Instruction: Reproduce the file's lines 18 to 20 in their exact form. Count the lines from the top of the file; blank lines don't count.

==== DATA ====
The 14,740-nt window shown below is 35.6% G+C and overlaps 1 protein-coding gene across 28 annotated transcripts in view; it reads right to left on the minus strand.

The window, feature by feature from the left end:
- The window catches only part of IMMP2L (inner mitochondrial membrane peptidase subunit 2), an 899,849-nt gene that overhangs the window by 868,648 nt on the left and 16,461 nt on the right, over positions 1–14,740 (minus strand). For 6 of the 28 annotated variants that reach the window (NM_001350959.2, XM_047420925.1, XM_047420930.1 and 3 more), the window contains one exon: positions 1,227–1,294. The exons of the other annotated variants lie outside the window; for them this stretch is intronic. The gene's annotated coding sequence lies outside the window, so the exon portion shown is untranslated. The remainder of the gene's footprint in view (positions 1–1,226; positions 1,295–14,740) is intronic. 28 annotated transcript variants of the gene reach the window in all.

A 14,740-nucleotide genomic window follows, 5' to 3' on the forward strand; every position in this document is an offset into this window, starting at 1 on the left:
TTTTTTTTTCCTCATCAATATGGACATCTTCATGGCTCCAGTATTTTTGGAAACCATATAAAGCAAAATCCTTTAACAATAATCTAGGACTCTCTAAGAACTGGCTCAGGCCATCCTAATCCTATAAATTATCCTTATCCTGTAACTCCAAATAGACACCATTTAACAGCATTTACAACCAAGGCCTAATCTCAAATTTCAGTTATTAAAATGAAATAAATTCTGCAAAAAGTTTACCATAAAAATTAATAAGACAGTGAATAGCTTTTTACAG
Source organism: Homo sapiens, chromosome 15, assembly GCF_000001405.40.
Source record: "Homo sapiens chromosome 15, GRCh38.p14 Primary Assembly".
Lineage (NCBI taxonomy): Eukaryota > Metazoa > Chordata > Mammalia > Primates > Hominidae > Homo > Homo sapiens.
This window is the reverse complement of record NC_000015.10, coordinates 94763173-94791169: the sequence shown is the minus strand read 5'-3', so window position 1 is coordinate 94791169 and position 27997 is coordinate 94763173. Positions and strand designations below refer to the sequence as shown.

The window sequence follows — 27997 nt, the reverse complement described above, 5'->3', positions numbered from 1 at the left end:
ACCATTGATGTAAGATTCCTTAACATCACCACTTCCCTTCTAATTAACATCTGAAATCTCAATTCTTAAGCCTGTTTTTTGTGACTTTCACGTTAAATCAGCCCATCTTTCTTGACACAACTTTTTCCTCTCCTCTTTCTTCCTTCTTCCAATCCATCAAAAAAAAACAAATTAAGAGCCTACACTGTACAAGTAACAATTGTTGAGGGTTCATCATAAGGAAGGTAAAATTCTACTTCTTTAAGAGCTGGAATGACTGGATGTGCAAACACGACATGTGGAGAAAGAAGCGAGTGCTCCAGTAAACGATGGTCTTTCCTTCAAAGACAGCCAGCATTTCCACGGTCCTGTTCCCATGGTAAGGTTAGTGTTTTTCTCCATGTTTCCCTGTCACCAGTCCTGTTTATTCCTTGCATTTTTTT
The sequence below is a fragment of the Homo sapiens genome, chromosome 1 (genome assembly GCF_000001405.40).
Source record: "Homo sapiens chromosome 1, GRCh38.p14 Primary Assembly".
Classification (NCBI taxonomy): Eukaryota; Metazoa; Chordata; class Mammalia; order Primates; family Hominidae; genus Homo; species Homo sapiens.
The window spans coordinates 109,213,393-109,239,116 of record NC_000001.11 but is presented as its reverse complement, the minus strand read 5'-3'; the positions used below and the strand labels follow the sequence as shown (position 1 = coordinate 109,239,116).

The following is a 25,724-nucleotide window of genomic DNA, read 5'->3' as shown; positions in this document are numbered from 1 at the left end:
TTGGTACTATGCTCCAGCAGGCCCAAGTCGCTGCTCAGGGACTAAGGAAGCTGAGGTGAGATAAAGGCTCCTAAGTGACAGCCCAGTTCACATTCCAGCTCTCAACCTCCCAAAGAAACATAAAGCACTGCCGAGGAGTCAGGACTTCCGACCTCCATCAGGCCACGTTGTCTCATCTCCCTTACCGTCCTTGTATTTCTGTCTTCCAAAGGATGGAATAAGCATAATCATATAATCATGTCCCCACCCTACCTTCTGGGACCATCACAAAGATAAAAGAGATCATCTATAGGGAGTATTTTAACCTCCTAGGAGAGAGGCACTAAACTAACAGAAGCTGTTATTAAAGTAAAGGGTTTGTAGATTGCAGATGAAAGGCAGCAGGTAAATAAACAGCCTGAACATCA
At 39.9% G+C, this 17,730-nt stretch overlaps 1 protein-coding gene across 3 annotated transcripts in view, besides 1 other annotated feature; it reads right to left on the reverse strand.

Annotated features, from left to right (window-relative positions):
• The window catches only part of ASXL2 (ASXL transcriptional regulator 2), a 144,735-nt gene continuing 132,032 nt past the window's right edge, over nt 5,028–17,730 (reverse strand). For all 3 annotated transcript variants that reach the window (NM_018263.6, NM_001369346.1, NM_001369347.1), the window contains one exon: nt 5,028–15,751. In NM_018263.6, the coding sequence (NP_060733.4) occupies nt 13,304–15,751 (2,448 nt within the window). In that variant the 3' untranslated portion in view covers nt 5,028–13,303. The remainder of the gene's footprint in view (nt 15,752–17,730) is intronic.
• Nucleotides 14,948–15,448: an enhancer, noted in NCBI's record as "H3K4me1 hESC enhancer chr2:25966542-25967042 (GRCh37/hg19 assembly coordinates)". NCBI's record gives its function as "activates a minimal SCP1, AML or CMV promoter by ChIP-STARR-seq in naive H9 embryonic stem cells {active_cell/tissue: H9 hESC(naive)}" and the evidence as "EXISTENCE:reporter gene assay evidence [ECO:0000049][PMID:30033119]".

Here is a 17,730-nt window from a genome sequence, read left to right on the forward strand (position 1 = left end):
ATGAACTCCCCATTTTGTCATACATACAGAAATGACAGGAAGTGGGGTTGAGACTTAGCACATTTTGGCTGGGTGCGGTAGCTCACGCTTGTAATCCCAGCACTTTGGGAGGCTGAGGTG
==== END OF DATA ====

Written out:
At 39.9% G+C, this 17,730-nt stretch overlaps 1 protein-coding gene across 3 annotated transcripts in view, besides 1 other annotated feature; it reads right to left on the reverse strand.

Annotated features, from left to right (window-relative positions):
• The window catches only part of ASXL2 (ASXL transcriptional regulator 2), a 144,735-nt gene continuing 132,032 nt past the window's right edge, over nt 5,028–17,730 (reverse strand). For all 3 annotated transcript variants that reach the window (NM_018263.6, NM_001369346.1, NM_001369347.1), the window contains one exon: nt 5,028–15,751. In NM_018263.6, the coding sequence (NP_060733.4) occupies nt 13,304–15,751 (2,448 nt within the window). In that variant the 3' untranslated portion in view covers nt 5,028–13,303. The remainder of the gene's footprint in view (nt 15,752–17,730) is intronic.